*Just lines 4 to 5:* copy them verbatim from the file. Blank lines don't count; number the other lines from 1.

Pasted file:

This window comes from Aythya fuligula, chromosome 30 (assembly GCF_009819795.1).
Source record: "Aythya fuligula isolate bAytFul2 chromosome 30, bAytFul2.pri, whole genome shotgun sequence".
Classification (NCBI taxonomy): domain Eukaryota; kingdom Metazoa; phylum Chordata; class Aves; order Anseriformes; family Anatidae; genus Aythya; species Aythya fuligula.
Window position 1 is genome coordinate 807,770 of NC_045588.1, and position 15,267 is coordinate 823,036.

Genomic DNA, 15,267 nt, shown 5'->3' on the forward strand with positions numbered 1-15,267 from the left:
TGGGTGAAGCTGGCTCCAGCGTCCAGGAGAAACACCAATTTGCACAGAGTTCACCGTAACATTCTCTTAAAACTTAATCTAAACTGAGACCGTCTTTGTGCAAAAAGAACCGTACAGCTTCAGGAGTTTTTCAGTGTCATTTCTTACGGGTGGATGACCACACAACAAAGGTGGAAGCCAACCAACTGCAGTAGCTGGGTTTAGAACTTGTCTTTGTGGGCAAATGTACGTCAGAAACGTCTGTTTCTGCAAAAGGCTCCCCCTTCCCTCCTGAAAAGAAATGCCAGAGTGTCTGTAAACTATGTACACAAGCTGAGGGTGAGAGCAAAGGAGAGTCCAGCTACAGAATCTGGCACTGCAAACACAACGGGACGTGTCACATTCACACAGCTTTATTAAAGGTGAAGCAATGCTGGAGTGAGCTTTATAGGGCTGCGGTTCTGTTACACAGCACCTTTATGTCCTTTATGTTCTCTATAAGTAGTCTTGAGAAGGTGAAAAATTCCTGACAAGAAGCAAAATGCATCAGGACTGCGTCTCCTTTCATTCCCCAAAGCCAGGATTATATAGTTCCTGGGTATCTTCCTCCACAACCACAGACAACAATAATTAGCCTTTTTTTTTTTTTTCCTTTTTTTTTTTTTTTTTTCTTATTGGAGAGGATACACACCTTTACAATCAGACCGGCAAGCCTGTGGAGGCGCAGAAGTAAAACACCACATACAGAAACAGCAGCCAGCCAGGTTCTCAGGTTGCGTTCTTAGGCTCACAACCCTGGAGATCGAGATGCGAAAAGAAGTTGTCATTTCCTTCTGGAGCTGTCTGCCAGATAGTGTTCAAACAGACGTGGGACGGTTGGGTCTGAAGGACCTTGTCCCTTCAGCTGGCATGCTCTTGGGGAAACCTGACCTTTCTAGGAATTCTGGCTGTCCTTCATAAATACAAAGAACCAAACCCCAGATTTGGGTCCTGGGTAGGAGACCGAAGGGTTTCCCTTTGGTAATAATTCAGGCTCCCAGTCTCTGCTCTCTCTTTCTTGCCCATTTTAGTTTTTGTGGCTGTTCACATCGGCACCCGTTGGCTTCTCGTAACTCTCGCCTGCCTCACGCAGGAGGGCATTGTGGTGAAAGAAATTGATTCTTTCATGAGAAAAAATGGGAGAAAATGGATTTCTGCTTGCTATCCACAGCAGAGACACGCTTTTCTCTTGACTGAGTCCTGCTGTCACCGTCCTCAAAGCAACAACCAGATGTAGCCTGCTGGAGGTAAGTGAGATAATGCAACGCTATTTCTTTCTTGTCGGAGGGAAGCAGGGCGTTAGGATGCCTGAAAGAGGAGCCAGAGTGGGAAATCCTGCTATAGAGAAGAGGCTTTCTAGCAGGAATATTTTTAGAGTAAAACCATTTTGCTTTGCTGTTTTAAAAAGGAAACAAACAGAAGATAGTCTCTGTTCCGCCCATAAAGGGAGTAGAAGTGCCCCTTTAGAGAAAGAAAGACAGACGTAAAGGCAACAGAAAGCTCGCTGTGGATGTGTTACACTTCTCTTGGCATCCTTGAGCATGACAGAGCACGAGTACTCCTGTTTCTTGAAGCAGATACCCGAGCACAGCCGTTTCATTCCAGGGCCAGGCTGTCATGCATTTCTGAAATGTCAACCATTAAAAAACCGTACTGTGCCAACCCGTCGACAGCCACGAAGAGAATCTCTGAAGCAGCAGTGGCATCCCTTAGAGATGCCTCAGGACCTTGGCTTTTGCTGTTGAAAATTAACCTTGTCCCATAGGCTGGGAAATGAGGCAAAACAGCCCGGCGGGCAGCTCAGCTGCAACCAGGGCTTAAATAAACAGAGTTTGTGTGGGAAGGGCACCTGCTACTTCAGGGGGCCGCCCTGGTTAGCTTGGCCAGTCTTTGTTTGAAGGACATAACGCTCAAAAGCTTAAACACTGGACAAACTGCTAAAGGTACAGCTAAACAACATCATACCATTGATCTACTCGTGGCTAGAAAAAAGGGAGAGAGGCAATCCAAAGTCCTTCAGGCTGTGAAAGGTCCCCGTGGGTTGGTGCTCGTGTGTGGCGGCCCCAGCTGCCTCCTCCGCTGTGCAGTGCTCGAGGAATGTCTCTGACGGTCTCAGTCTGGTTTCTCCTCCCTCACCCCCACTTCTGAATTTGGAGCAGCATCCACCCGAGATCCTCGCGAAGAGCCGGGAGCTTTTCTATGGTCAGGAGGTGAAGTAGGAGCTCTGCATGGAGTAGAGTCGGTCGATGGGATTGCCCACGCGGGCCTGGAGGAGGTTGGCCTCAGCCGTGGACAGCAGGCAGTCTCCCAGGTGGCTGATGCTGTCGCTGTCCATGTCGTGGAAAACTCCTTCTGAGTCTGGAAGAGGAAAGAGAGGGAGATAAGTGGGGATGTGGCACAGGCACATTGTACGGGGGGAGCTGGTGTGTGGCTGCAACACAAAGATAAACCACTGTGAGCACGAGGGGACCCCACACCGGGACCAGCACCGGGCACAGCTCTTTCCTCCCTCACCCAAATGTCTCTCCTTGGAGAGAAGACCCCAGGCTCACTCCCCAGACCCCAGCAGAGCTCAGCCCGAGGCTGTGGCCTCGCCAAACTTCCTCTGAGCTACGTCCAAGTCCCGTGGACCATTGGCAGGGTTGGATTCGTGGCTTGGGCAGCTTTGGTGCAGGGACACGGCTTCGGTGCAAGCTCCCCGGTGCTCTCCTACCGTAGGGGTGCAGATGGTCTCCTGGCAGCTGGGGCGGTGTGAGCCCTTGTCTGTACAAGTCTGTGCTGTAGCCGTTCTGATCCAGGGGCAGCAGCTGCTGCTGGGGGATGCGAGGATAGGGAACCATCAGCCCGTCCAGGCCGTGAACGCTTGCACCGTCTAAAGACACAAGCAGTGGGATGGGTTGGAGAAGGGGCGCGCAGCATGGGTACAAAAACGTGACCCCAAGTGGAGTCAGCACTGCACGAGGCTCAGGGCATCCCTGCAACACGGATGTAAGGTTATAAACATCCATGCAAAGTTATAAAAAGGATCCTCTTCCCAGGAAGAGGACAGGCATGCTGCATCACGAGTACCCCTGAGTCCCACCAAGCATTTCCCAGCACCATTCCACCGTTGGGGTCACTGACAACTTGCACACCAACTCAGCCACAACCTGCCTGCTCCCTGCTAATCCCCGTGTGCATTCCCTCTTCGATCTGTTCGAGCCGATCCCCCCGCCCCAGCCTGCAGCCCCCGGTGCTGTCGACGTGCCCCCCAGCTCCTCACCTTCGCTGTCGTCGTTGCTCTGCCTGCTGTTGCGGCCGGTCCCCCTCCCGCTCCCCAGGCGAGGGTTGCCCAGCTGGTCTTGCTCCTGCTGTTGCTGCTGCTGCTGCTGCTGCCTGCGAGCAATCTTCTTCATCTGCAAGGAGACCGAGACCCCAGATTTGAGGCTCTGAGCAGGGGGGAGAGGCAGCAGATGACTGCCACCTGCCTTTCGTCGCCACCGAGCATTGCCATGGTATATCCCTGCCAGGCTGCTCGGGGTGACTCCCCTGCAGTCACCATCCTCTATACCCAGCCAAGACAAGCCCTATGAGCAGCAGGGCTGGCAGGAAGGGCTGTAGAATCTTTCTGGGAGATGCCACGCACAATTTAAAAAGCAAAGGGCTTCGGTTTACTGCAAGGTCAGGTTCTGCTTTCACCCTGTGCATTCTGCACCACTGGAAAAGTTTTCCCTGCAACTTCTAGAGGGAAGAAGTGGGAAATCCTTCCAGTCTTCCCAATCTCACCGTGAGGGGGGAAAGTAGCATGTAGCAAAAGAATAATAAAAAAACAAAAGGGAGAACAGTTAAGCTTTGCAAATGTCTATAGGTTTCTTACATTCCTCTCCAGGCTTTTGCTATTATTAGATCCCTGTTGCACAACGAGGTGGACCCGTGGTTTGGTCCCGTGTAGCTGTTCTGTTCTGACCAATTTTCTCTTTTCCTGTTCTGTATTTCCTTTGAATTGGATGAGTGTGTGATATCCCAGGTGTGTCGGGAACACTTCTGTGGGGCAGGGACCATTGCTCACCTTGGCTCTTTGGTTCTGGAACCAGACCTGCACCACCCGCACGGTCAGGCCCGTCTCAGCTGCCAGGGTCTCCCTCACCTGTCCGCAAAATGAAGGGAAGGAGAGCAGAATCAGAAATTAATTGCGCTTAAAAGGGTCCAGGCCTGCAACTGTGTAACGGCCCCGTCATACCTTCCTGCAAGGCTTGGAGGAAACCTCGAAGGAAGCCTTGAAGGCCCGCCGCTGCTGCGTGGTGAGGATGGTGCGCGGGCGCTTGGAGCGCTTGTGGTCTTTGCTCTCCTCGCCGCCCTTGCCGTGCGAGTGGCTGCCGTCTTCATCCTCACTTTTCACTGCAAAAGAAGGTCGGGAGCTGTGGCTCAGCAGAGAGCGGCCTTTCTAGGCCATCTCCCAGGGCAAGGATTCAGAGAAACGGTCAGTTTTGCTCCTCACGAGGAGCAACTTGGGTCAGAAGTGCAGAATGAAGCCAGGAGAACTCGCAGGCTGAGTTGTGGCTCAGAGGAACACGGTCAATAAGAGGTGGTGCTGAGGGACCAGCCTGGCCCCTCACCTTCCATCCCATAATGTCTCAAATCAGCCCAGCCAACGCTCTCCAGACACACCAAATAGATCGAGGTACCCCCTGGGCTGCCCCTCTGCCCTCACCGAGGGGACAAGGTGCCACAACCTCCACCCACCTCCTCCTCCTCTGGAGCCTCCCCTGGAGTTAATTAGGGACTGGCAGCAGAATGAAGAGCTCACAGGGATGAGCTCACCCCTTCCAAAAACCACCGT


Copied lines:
Window position 1 is genome coordinate 807,770 of NC_045588.1, and position 15,267 is coordinate 823,036.

Genomic DNA, 15,267 nt, shown 5'->3' on the forward strand with positions numbered 1-15,267 from the left: